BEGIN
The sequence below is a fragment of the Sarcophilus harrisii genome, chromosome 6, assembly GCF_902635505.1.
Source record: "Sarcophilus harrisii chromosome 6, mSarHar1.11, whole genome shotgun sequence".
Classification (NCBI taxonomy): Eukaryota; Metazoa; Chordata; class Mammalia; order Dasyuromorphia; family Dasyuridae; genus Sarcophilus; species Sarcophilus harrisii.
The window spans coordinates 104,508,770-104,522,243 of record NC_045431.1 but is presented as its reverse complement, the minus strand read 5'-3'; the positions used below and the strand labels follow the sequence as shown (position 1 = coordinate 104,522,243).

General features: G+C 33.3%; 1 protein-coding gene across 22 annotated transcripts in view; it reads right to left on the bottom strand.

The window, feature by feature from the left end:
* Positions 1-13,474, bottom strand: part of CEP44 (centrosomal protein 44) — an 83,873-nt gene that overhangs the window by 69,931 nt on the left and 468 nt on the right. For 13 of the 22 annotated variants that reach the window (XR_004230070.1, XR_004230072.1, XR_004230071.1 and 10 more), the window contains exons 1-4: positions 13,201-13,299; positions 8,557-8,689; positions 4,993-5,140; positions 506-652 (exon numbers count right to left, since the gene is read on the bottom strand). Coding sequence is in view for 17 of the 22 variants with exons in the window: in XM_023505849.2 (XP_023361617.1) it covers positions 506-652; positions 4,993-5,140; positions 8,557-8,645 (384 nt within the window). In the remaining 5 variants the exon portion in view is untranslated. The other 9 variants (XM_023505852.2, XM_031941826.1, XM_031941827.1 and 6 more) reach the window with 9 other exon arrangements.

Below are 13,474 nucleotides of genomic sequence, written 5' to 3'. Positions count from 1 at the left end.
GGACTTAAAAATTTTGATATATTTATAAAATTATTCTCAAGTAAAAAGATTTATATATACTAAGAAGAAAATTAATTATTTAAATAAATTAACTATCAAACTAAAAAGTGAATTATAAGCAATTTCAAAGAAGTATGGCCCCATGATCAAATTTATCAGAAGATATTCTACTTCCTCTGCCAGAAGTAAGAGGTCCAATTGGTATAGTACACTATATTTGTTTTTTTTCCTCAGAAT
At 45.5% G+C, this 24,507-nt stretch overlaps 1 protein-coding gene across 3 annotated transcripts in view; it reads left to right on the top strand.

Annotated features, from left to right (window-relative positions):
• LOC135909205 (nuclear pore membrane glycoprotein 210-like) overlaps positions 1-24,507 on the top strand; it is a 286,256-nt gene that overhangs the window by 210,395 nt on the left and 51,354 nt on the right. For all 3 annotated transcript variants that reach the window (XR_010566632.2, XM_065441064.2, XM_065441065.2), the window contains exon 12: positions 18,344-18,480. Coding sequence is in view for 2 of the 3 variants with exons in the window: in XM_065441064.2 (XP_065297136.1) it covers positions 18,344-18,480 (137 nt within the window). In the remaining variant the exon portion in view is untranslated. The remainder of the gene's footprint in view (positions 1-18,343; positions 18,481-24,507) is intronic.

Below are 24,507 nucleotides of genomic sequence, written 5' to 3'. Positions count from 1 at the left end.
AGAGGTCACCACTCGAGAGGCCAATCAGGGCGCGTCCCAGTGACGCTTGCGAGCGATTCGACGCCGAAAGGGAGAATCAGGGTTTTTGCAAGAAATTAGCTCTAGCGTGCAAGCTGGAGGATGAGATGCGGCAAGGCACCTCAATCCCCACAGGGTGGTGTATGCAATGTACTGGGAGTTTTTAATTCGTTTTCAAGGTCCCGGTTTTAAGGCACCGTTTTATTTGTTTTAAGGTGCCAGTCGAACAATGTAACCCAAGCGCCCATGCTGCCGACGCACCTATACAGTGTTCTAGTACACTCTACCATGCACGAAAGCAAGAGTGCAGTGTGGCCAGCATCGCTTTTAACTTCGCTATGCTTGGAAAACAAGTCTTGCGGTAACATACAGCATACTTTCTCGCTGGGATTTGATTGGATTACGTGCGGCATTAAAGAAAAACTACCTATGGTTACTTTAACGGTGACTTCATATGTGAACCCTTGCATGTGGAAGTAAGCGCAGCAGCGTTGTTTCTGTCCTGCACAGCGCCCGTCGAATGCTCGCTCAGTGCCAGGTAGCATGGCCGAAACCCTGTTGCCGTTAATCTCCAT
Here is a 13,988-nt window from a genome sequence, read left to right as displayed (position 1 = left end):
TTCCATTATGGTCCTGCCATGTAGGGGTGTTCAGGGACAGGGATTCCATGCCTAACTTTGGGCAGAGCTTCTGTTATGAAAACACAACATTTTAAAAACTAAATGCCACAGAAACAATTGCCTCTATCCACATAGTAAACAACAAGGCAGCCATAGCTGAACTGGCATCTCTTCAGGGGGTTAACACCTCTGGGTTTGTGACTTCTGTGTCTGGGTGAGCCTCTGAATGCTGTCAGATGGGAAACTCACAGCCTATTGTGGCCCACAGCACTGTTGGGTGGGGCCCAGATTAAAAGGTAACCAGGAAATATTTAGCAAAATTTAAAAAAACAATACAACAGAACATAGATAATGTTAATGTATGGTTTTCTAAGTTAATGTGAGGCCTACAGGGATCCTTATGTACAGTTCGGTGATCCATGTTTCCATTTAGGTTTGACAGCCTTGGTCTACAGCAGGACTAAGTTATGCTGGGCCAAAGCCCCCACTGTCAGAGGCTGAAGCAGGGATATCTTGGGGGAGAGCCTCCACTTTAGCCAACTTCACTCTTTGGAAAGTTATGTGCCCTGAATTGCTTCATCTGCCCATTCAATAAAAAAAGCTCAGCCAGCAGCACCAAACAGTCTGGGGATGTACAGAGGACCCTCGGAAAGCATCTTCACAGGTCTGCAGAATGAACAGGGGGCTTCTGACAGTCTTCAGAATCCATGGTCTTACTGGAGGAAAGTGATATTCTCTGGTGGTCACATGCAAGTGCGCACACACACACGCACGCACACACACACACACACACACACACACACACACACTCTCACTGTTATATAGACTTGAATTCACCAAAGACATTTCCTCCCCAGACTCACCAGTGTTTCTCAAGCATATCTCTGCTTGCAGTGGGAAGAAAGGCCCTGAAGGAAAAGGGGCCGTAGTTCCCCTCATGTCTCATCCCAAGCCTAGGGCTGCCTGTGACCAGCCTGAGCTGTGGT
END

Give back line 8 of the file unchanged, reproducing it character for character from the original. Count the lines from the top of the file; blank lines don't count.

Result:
Below are 13,474 nucleotides of genomic sequence, written 5' to 3'. Positions count from 1 at the left end.